Unfortunately, while still theoretically possible, installing an alternative init system means doing without a number of useful, even essential system programs. By design, systemd appears to be a full-blown everything-including-the-kitchen-sink solution to the relatively simple problem of starting up a Unix-like system. Systemd, for example, is a hard-coded dependency for installing Network Manager, probably the most user-friendly way for a desktop Linux system to connect to a wireless or wired network. Just this week, I woke up to find out that systemd had become a dependency for running PolicyKit, the suite of programs responsible for user privileges and permissions in a typical Linux desktop.

I was able to replace Network Manager with connman, a lightweight program originally developed for mobile devices. But with systemd infecting even the PolicyKit framework, I find myself faced with a dilemma. Should I just let systemd take over my entire system, or should I retreat to my old terminal-based computing in the hope that the horde of the systemDead don't take over the Linux kernel itself?

What are your plans for working with or working around systemd? Are there any mainstream GNU/Linux distros that haven't adopted and have no plans of migrating to systemd? Or is migrating to one of the bigger BSD systems the better and more future-proof solution?"

+ - Medialink Sues Redditor Who Wrote Negative Review on Amazon

Submitted by Anonymous Coward
An anonymous reader writes "The review written by the redditor in question happened to be ranked as the most helpful critical review on Amazon for the Medialink router it was written for. The current review is updated to reflect the libel suit, but in his original review, the redditor claimed that most if not all of the positive reviews are fake and that the product is actually a re-branded version of a much cheaper router also sold on Amazon. '[T]hink about it,' he wrote, 'They only sell these routers on Amazon, so the whole success of their company depends on Amazon reviews.' Medialink's lawyers have informed him that litigation will only be avoided if he deletes his Amazon review, stops posting negative reviews of any Medialink products, and no longer buys Medialink products at all."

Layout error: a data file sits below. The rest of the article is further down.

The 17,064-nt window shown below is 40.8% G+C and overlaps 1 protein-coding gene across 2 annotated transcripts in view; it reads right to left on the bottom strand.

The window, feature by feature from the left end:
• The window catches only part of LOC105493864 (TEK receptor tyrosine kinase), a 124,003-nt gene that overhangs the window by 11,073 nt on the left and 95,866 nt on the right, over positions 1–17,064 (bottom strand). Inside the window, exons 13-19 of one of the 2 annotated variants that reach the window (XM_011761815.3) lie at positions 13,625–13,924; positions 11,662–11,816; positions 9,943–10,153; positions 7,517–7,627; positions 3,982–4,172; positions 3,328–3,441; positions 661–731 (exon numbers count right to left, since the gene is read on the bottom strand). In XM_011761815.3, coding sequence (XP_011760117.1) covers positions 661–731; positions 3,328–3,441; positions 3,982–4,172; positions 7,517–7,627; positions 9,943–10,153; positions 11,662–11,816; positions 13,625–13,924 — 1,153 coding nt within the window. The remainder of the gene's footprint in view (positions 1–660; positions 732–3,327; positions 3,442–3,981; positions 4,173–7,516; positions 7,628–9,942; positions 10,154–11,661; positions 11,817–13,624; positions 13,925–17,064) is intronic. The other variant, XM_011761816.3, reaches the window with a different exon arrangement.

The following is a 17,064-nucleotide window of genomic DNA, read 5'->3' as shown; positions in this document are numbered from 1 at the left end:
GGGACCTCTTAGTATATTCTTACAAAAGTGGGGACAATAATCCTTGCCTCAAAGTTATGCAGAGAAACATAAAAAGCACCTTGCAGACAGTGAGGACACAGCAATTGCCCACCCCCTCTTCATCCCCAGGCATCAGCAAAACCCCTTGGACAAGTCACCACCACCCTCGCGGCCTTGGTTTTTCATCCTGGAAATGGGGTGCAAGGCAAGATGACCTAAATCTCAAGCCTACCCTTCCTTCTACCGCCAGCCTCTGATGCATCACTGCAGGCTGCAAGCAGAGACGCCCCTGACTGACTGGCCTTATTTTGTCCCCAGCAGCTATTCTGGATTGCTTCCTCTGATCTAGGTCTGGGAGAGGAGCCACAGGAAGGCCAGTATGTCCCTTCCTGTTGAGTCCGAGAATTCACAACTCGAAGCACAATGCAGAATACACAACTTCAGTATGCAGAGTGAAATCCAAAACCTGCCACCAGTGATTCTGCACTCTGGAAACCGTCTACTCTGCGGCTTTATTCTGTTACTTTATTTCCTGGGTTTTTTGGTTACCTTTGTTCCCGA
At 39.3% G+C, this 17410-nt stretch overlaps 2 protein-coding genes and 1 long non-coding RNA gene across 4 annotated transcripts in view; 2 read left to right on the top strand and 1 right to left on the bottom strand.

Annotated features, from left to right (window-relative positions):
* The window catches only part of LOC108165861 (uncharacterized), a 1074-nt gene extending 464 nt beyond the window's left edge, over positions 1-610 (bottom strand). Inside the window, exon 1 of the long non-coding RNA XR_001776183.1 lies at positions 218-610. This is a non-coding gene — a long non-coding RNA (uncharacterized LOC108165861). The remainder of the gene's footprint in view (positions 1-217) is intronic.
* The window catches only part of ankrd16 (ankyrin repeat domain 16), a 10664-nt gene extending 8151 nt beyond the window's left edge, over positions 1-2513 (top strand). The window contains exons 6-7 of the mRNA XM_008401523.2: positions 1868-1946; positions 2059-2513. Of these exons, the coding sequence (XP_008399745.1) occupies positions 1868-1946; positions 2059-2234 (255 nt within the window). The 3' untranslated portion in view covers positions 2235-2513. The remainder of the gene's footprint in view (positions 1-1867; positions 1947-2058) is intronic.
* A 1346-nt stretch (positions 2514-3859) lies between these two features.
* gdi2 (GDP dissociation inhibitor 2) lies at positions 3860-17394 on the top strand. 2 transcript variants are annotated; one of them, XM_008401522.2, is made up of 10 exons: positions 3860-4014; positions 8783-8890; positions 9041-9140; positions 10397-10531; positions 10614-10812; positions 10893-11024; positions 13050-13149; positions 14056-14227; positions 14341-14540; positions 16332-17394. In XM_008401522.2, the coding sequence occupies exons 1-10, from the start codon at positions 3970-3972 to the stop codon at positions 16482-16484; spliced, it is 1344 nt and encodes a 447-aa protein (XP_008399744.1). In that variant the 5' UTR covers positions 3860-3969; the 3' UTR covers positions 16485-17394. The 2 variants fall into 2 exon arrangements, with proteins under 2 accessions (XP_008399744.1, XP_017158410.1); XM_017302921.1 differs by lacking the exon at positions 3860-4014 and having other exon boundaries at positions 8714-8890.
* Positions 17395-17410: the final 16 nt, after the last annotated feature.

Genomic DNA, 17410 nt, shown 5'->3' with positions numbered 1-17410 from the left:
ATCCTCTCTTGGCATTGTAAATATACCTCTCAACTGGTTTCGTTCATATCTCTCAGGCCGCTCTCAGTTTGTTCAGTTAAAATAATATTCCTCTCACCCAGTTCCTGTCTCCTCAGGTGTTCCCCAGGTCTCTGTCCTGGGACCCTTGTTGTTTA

Transportation

Australian Exploration Company Believes It May Have Found MH370 Wreckage 293

Posted by samzenpus
from the maybe-this-time dept.
First time accepted submitter NapalmV (1934294) writes "Using technology designed to find nuclear warheads and submarines, an Adelaide-based exploration company believes it may have located the wreckage of Malaysia Airlines flight MH370. 'The company, GeoResonance, says its research has identified elements on the ocean floor consistent with material from a plane. Six weeks have now passed since the plane disappeared and extensive searches in the Indian Ocean have failed to locate any wreckage.'"

Comment: Re: how come we never hear (Score 1) 302

by beaverdownunder (#46847991) Attached to: Amazon Embodies the Gender Gap in Tech

It's ironic in a way that there are so many brogrammers deriding womens' ability to code when there were so many women who wrote early computer programs in assembly language, and there are so few brogrammers who could do the same. After all, most of them only seem to know JavaScript or Ruby...

Comment: Comments say it all... (Score 0) 302

by beaverdownunder (#46847943) Attached to: Amazon Embodies the Gender Gap in Tech

I think this comment thread does a great job of proving the point TFA was trying to make.

Of course, chanting "women are no good at IT" often and loud enough will cause women to shy away from IT as a career. Using that mantra as justification to not hire those foolish enough to continue pursuing it solves that problem too.

The reality is different. Plenty of women were programmers in the 1980s. Thousands of girls learned Pascal in the high schools of the late 1980s / early 1990s. That females are capable of being technologically savvy is indisputable.

The truth is, for a number of self-interested male reasons the IT of the last couple decades has drifted toward misogyny rather than away from it, like the rest of corporate culture. Why? Well, brogrammers, aspies and hustlers, for a start, each for their own reasons, don't like collaborating with women, out of fear of conflict, or the risk of feeling humiliated if shown up. They need to man up, but as long as the industry at large permits them to have their little male-only clubhouses they won't make any effiort to change,

The two most common things in the Universe are hydrogen and stupidity. -- Harlan Ellison